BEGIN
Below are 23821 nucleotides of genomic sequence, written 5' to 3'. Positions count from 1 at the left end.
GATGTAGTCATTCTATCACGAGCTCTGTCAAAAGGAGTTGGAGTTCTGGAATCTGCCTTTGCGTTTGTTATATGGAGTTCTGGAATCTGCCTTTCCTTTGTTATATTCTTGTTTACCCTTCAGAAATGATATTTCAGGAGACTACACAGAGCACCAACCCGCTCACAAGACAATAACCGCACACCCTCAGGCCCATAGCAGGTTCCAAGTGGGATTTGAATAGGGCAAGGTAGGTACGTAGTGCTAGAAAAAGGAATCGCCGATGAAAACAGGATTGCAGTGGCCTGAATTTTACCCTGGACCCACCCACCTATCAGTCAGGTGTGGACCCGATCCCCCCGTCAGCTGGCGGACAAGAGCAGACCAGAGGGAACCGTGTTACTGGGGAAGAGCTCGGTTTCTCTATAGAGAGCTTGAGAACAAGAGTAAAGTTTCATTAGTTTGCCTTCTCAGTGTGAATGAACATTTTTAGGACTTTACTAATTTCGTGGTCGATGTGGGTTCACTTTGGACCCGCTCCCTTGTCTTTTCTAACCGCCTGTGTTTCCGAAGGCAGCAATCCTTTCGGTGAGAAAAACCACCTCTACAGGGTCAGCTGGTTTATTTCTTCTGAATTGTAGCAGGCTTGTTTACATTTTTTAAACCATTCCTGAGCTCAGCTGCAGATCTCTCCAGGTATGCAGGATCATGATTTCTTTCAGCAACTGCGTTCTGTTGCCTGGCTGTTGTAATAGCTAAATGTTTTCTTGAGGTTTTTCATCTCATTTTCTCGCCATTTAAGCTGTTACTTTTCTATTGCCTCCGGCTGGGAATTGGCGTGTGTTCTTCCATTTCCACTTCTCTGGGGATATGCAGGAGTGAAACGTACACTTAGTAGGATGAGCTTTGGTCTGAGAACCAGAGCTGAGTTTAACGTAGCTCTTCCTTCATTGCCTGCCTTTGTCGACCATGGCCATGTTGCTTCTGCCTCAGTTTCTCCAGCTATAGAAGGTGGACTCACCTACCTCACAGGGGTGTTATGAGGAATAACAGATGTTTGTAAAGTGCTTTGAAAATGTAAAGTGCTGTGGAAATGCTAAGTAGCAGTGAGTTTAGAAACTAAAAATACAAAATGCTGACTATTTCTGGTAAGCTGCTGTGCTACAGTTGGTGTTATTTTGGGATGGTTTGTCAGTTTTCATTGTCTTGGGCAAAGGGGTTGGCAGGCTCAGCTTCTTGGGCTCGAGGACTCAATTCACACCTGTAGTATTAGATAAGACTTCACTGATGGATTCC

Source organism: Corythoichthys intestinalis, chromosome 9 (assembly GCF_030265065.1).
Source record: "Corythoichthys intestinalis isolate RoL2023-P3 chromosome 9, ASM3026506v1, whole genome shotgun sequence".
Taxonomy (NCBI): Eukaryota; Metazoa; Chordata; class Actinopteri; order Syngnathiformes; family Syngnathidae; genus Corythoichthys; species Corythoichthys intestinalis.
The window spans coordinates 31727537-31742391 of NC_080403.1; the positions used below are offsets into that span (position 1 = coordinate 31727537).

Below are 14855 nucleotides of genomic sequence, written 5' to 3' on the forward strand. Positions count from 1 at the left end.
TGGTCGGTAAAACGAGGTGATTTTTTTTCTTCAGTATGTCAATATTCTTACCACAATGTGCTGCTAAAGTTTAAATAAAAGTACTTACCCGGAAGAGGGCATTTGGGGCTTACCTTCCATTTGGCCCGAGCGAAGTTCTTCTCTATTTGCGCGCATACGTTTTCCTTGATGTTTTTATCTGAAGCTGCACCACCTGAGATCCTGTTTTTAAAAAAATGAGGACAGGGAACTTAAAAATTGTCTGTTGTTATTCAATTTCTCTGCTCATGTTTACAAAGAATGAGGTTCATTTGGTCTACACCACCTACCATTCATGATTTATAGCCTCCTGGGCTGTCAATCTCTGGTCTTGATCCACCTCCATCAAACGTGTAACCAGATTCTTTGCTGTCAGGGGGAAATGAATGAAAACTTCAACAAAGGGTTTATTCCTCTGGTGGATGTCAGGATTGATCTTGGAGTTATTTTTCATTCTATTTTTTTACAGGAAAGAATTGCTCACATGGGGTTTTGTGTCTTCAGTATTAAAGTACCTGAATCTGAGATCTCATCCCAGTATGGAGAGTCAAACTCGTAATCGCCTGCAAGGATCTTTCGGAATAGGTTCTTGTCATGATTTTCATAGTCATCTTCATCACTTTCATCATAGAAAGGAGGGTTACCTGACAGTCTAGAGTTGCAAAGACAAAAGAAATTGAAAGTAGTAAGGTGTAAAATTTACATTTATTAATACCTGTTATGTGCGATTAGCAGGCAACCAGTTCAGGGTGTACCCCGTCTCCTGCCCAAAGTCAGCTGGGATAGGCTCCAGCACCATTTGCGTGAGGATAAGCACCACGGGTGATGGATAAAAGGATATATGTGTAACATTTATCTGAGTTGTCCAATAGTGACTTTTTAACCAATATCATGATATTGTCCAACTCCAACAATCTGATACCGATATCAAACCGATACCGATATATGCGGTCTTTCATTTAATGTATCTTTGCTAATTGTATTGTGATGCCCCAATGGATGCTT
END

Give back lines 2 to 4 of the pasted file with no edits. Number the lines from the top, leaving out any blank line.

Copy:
GATGTAGTCATTCTATCACGAGCTCTGTCAAAAGGAGTTGGAGTTCTGGAATCTGCCTTTGCGTTTGTTATATGGAGTTCTGGAATCTGCCTTTCCTTTGTTATATTCTTGTTTACCCTTCAGAAATGATATTTCAGGAGACTACACAGAGCACCAACCCGCTCACAAGACAATAACCGCACACCCTCAGGCCCATAGCAGGTTCCAAGTGGGATTTGAATAGGGCAAGGTAGGTACGTAGTGCTAGAAAAAGGAATCGCCGATGAAAACAGGATTGCAGTGGCCTGAATTTTACCCTGGACCCACCCACCTATCAGTCAGGTGTGGACCCGATCCCCCCGTCAGCTGGCGGACAAGAGCAGACCAGAGGGAACCGTGTTACTGGGGAAGAGCTCGGTTTCTCTATAGAGAGCTTGAGAACAAGAGTAAAGTTTCATTAGTTTGCCTTCTCAGTGTGAATGAACATTTTTAGGACTTTACTAATTTCGTGGTCGATGTGGGTTCACTTTGGACCCGCTCCCTTGTCTTTTCTAACCGCCTGTGTTTCCGAAGGCAGCAATCCTTTCGGTGAGAAAAACCACCTCTACAGGGTCAGCTGGTTTATTTCTTCTGAATTGTAGCAGGCTTGTTTACATTTTTTAAACCATTCCTGAGCTCAGCTGCAGATCTCTCCAGGTATGCAGGATCATGATTTCTTTCAGCAACTGCGTTCTGTTGCCTGGCTGTTGTAATAGCTAAATGTTTTCTTGAGGTTTTTCATCTCATTTTCTCGCCATTTAAGCTGTTACTTTTCTATTGCCTCCGGCTGGGAATTGGCGTGTGTTCTTCCATTTCCACTTCTCTGGGGATATGCAGGAGTGAAACGTACACTTAGTAGGATGAGCTTTGGTCTGAGAACCAGAGCTGAGTTTAACGTAGCTCTTCCTTCATTGCCTGCCTTTGTCGACCATGGCCATGTTGCTTCTGCCTCAGTTTCTCCAGCTATAGAAGGTGGACTCACCTACCTCACAGGGGTGTTATGAGGAATAACAGATGTTTGTAAAGTGCTTTGAAAATGTAAAGTGCTGTGGAAATGCTAAGTAGCAGTGAGTTTAGAAACTAAAAATACAAAATGCTGACTATTTCTGGTAAGCTGCTGTGCTACAGTTGGTGTTATTTTGGGATGGTTTGTCAGTTTTCATTGTCTTGGGCAAAGGGGTTGGCAGGCTCAGCTTCTTGGGCTCGAGGACTCAATTCACACCTGTAGTATTAGATAAGACTTCACTGATGGATTCC

Source organism: Corythoichthys intestinalis, chromosome 9 (assembly GCF_030265065.1).
Source record: "Corythoichthys intestinalis isolate RoL2023-P3 chromosome 9, ASM3026506v1, whole genome shotgun sequence".